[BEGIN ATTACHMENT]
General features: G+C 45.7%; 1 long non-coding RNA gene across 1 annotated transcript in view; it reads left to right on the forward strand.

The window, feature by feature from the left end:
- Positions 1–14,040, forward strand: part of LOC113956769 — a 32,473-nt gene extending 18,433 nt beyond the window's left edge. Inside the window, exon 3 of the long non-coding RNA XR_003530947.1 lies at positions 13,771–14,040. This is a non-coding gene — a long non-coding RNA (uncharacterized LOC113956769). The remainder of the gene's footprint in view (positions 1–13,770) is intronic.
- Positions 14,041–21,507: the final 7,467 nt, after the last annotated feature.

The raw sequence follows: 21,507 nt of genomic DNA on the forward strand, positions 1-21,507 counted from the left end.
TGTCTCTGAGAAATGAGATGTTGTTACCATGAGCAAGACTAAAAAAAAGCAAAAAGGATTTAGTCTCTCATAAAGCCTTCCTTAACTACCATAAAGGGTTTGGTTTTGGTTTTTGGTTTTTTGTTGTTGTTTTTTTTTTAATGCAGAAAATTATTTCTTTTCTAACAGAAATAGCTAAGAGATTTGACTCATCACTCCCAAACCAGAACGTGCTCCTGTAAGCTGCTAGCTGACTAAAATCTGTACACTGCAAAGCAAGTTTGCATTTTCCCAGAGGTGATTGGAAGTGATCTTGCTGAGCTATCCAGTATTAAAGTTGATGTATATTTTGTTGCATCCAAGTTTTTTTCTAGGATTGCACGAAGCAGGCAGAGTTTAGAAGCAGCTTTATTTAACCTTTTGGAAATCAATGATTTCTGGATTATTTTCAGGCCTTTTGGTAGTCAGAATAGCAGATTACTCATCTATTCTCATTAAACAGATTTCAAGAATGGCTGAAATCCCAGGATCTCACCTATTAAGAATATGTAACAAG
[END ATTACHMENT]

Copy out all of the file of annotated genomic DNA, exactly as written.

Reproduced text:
General features: G+C 45.7%; 1 long non-coding RNA gene across 1 annotated transcript in view; it reads left to right on the forward strand.

The window, feature by feature from the left end:
- Positions 1–14,040, forward strand: part of LOC113956769 — a 32,473-nt gene extending 18,433 nt beyond the window's left edge. Inside the window, exon 3 of the long non-coding RNA XR_003530947.1 lies at positions 13,771–14,040. This is a non-coding gene — a long non-coding RNA (uncharacterized LOC113956769). The remainder of the gene's footprint in view (positions 1–13,770) is intronic.
- Positions 14,041–21,507: the final 7,467 nt, after the last annotated feature.

The raw sequence follows: 21,507 nt of genomic DNA on the forward strand, positions 1-21,507 counted from the left end.
TGTCTCTGAGAAATGAGATGTTGTTACCATGAGCAAGACTAAAAAAAAGCAAAAAGGATTTAGTCTCTCATAAAGCCTTCCTTAACTACCATAAAGGGTTTGGTTTTGGTTTTTGGTTTTTTGTTGTTGTTTTTTTTTTAATGCAGAAAATTATTTCTTTTCTAACAGAAATAGCTAAGAGATTTGACTCATCACTCCCAAACCAGAACGTGCTCCTGTAAGCTGCTAGCTGACTAAAATCTGTACACTGCAAAGCAAGTTTGCATTTTCCCAGAGGTGATTGGAAGTGATCTTGCTGAGCTATCCAGTATTAAAGTTGATGTATATTTTGTTGCATCCAAGTTTTTTTCTAGGATTGCACGAAGCAGGCAGAGTTTAGAAGCAGCTTTATTTAACCTTTTGGAAATCAATGATTTCTGGATTATTTTCAGGCCTTTTGGTAGTCAGAATAGCAGATTACTCATCTATTCTCATTAAACAGATTTCAAGAATGGCTGAAATCCCAGGATCTCACCTATTAAGAATATGTAACAAG